Reality of inefficient NHS waiting lists
After falling downstairs – happily without injury – 12 months ago, and having been accustomed to an upright posture throughout my life, I became concerned about pain in my knees leading to my walking about with a stick with a shuffling gait and resembling, I'm told, the Hunchback of Notre Dame, fearful of stepping down kerbs without someone's arm to help me.
I consulted my ever helpful GP who arranged an X-ray. This shows that the bones in the left knee are moving apart and a referral letter was sent to the Podiatry Unit at Exeter. After 12 days, although not having requested sight of the X-ray, my case was transferred to the sub-unit at Okehampton Community Hospital. I make no complaint whatsoever about the transfer as such.
My efforts to obtain an appointment at Okehampton which would lead, I am told, to prescriptions for inserts in my shoes/building up of shoes to encourage a proper posture have not met with any success. I am told that I will require an hour for examination whilst my path is blocked by a series of 30-minute appointments, presumably for those whose condition is less acute but which do wonders for the chart of published figures showing how many patients are dealt with each year and will help Okehampton to achieve success in that regard. I will have to wait, I am told, until some unspecified date in 2012. In my own profession, such delay on my part would be unthinkable.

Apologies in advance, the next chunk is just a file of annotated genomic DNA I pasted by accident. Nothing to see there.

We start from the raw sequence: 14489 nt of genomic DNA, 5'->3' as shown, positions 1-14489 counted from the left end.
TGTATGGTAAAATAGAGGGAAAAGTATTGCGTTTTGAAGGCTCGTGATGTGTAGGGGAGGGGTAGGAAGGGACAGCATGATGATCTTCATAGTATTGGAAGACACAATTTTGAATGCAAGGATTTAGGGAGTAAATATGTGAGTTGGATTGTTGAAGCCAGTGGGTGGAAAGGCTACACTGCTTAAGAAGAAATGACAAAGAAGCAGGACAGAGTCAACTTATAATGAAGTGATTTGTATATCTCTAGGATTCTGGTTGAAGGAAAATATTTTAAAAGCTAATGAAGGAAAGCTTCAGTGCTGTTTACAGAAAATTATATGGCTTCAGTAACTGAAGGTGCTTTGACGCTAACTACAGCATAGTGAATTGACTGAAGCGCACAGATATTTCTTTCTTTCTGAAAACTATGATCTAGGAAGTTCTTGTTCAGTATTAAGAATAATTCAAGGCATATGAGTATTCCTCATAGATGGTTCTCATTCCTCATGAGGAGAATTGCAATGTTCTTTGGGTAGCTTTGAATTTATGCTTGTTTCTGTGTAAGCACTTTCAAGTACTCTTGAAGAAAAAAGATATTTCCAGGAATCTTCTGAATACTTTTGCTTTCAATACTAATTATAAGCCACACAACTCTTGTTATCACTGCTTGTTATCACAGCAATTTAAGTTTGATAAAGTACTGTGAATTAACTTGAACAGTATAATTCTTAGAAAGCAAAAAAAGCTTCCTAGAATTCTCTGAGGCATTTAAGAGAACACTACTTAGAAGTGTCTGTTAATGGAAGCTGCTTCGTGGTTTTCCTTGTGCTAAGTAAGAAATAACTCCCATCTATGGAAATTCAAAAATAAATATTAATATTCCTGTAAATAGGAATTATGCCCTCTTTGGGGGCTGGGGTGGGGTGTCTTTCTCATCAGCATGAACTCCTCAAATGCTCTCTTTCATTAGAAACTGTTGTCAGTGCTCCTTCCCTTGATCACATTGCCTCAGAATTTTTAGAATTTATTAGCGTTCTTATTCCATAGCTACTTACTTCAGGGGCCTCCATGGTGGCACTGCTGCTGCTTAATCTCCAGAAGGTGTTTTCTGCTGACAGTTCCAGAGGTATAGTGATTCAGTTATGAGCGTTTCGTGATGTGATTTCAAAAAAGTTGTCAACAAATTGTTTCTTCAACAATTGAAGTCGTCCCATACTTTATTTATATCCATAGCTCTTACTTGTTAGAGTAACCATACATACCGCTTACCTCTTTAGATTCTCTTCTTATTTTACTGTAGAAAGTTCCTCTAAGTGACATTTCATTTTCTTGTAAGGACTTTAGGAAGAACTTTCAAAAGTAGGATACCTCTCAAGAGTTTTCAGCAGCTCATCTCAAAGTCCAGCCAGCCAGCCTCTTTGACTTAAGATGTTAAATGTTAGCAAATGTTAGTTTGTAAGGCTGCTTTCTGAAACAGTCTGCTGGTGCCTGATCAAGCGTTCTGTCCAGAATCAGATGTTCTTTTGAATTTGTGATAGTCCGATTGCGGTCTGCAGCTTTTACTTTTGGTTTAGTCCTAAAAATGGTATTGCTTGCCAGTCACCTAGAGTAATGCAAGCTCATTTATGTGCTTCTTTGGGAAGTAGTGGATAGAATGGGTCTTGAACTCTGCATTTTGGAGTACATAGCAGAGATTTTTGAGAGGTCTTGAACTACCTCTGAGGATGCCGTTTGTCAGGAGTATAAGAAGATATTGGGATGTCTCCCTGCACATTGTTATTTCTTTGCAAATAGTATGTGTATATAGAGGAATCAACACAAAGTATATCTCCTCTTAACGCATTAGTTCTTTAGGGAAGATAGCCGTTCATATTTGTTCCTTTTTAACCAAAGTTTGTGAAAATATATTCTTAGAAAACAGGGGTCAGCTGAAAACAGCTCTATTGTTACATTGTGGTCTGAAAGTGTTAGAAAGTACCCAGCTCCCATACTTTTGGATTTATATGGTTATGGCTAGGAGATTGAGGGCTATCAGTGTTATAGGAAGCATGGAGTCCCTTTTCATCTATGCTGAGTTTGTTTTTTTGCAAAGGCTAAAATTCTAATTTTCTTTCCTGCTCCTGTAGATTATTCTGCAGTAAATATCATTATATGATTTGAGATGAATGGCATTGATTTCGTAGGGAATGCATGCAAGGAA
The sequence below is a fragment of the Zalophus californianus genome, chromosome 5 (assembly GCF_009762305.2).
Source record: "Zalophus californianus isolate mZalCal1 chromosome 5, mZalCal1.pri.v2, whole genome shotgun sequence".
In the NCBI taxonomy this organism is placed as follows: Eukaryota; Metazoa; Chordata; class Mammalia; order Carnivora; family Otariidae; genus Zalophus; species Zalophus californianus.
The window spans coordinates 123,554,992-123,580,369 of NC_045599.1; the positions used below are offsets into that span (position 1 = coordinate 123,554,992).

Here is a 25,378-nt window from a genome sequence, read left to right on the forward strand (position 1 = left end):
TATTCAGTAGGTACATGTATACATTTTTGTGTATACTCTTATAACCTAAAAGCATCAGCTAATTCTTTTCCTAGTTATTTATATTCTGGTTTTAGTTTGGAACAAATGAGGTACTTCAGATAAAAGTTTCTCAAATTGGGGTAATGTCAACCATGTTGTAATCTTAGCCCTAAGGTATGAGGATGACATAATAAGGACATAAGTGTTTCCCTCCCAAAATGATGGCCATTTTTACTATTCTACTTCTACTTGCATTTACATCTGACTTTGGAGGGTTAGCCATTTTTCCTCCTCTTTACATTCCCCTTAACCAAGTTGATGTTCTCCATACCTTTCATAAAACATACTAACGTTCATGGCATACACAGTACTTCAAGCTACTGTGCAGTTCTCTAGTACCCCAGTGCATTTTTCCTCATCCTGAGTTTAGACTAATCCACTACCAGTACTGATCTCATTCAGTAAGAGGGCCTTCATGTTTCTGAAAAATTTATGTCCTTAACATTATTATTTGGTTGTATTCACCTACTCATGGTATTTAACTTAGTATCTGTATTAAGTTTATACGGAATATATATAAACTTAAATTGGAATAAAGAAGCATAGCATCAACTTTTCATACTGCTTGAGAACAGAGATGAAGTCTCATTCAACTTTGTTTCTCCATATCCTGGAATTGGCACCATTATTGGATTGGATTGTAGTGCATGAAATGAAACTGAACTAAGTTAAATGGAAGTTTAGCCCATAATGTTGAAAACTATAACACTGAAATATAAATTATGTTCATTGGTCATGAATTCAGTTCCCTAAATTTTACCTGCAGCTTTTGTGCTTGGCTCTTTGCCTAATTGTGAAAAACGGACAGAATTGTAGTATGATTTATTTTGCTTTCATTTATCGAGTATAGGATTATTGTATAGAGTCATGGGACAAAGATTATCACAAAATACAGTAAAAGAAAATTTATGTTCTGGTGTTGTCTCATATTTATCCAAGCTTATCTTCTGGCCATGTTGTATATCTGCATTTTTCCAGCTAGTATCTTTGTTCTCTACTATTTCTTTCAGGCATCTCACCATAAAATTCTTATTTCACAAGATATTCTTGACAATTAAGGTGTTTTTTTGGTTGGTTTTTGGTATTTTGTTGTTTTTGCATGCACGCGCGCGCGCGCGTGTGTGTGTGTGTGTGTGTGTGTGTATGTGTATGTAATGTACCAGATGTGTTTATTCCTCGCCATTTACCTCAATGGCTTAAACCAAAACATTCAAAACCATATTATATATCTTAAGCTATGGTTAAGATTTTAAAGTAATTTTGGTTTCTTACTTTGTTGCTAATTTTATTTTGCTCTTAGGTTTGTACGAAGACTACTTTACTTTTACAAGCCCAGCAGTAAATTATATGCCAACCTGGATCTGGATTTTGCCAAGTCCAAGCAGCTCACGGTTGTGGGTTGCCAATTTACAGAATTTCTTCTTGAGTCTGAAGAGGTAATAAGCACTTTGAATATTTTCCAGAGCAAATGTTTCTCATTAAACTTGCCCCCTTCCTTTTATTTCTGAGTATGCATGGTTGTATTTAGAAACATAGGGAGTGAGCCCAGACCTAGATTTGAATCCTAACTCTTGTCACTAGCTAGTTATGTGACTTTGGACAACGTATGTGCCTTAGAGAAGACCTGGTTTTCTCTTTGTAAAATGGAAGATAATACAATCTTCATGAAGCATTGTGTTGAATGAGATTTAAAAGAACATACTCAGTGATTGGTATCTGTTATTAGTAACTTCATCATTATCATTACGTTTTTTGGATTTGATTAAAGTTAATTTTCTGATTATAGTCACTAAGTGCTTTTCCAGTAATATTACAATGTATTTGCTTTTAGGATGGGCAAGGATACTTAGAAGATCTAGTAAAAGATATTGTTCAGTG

Meanwhile, apart from continuing pain, an ever worsening condition making walking (save for staggering a few feet) impossible. I face great difficulty getting out of an armchair, or indeed any chair, leading to great strain on the arms and the upper body. I have similar problems in using the lavatory and, since I cannot get my leg over the edge of the bath, I cannot shower. About two months have already been wasted.
David Cameron spoke the other day about bureaucracy in the NHS. Urgent action, not words, with an abandonment of charts to put an end of this Alice in Wonderland system are needed. Were I able to afford it, I would refer myself to a private consultant podiatrist. Sadly I cannot. I feel that at 83 years old I, and all others similar circumstanced, deserve a better deal from the NHS.